Paris - FIFA presidential candidate Chung Mong-Joon has warned the election to succeed Sepp Blatter is in danger of "being manipulated to a degree unseen even in previous notorious FIFA presidential elections".
The 63-year-old billionaire South Korean has been subjected to attacks in the German press, who have not cited their source, since he launched his campaign to replace Blatter last week.
The 79-year-old Swiss stepped down shortly after winning a fifth term earlier this year with FIFA embroiled in allegations of corruption, 14 FIFA and sports business executives were charged by US authorities in May over more than $150 million in bribes allegedly paid for television and marketing deals.
Seven FIFA officials have been detained but Blatter has not been linked to any corruption case.
Chung, a former FIFA vice-president, had on Saturday refuted the allegations against him in that he tried in 2010 to influence the vote in his home country's favour for the hosting of the 2022 World Cup in violation of the body's code of ethics - Qatar were controversial winners and their victory along with Russia's for 2018 is subject to one of the investigations.
However, on Tuesday Chung issued another statement in which he slammed the manner in which the campaign was being constantly affected by leaks springing from within FIFA and he said if the election was not seen to be fair then FIFA's image would not recover.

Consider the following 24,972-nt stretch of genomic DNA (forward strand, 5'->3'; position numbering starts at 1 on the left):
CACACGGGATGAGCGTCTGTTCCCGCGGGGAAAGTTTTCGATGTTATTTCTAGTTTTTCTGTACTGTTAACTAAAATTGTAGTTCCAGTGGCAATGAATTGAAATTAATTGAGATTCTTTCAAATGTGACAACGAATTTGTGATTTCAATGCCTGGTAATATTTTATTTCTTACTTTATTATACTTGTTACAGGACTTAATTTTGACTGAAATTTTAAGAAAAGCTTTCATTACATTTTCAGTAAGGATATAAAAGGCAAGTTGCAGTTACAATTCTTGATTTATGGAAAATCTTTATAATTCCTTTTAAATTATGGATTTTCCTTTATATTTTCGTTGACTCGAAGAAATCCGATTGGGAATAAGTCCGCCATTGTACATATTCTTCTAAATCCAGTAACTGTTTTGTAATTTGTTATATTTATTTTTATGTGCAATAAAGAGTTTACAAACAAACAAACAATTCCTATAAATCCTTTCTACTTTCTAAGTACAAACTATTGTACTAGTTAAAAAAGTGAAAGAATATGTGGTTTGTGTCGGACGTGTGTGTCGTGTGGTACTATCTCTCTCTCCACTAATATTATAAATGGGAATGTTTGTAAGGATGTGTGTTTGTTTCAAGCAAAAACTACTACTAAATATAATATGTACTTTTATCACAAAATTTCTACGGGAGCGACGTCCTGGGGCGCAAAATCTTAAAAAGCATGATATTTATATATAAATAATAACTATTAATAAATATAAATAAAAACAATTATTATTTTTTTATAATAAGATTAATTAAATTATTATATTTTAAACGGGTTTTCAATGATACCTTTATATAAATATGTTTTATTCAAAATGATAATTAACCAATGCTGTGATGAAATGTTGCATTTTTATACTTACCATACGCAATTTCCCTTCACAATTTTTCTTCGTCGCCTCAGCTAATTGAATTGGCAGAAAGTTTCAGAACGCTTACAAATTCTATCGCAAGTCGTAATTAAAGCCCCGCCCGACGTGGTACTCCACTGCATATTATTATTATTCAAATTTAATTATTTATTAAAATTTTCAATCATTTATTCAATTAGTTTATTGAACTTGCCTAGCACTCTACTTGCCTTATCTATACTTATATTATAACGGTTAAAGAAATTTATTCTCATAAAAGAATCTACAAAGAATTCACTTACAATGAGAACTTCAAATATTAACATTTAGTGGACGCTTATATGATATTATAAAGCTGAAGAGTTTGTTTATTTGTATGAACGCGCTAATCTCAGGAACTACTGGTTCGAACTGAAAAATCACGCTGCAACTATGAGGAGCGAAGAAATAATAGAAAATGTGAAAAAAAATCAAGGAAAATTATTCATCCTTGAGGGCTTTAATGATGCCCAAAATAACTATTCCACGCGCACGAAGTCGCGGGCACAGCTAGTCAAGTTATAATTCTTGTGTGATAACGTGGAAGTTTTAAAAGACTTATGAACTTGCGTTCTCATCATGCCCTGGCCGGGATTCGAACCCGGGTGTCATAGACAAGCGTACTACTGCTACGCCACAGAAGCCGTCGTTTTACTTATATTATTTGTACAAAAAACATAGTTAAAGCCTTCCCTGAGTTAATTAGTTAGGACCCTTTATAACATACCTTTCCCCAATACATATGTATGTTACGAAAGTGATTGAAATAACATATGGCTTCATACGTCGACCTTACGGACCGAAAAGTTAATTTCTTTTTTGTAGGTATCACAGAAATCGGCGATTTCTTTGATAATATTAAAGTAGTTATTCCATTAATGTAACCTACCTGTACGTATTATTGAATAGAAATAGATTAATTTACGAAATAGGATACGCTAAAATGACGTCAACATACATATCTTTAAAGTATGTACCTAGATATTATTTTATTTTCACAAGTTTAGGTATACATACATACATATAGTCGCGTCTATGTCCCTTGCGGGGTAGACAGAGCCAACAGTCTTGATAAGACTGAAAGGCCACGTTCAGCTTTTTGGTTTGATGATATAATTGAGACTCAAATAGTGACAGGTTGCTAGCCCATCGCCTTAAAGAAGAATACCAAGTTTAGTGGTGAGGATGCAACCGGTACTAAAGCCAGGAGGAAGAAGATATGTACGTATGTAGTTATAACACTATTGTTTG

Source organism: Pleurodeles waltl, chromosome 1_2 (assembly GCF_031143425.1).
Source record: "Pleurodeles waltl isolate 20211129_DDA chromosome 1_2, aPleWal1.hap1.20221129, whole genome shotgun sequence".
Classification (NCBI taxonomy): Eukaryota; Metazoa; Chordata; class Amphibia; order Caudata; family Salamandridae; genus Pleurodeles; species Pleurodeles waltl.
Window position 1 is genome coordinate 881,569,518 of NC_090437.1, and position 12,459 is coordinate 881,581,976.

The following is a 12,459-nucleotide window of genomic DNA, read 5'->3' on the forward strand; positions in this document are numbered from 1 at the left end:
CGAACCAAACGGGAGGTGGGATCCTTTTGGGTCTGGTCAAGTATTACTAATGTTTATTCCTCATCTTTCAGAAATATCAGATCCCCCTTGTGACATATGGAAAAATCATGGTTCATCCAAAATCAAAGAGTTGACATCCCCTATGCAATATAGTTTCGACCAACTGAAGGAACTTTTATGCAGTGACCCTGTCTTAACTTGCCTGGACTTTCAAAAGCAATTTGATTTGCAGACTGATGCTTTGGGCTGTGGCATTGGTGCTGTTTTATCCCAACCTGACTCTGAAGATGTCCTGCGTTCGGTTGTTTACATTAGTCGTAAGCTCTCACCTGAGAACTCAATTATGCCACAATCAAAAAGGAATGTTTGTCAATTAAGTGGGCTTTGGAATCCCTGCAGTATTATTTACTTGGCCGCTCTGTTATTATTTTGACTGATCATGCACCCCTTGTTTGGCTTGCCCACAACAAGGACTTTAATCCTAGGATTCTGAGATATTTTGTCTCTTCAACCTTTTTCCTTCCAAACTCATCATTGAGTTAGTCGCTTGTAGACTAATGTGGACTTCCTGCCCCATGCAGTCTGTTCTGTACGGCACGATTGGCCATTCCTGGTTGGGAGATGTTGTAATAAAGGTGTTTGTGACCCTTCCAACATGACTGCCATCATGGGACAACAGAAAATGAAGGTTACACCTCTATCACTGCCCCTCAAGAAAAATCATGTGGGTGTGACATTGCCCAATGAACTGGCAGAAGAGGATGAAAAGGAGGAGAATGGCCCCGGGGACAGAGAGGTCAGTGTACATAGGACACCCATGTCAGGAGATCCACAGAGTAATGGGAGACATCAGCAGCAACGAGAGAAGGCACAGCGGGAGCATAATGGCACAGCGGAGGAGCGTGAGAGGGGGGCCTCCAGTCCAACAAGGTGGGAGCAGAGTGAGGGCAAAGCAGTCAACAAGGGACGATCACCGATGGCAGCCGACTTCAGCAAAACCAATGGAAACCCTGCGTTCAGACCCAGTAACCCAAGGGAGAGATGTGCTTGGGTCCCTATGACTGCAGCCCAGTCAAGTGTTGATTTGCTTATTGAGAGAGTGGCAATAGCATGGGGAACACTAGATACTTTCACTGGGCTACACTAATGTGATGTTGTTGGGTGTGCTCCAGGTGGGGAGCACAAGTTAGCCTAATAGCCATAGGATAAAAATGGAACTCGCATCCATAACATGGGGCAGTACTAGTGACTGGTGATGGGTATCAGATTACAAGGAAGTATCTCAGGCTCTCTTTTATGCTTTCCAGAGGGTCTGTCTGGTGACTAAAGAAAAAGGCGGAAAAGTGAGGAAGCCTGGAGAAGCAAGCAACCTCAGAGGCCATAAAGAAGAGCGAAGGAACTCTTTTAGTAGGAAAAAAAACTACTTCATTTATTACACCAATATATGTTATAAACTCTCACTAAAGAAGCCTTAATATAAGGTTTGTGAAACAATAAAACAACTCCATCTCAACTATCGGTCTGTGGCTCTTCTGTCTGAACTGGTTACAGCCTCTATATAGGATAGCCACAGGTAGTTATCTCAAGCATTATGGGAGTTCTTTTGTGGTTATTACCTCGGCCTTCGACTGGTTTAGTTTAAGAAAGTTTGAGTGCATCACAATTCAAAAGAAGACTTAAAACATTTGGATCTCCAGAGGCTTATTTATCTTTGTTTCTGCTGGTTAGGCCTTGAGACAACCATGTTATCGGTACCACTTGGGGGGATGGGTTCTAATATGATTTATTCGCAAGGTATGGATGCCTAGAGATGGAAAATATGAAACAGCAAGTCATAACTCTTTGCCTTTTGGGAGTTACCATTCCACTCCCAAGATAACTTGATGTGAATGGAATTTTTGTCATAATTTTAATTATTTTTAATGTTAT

"Whether or not the upcoming FIFA Presidential election takes place according to due process, fairness and openness will be the litmus test for whether or not genuine reform of FIFA will be possible," read the statement.
"Only a fair and open election can resuscitate FIFA's reputation which has been gravely undermined by scandals old and new.
"Unfortunately, there are increasing signs that the election is deteriorating into a typical FIFA affair with selective leaks of so-called 'confidential' information, accusations of wrong-doing based on 'unconfirmed reports', un-named 'sources' and 'insiders'.
"The recent press reports attacking Dr. Chung's character and integrity are based on such unconfirmed, leaked sources and full of factual distortions."
Chung, who made an abortive bid for the Korean presidency in the 2002 race, once again emphasised that he was clean and not under threat of facing any FIFA disciplinary action.
"To be clear, contrary to recent press reports based on FIFA leaks, Dr. Chung is not facing any criminal charges or allegations of bribery, fraud, corruption, vote buying or even a breach of 'conflict of interest' under the FIFA Ethics Code from the Ethics Committee," read the statement.
"Beyond that, Dr. Chung refrains from commenting on any possible Ethics Committee proceedings out of respect for confidentiality requests made by FIFA.
"However, by leaking information that could only have come from within FIFA, FIFA is violating its own rules and regulations that it imposes upon others.
"Indeed, the current election is in danger of being manipulated to a degree unseen even in previous notorious FIFA presidential elections."
Chung's main rival to succeed Blatter is UEFA president Michel Platini - the election is to be held on February 26 next year.
Chung is a member of the family that owns the various arms of the Hyundai conglomerate.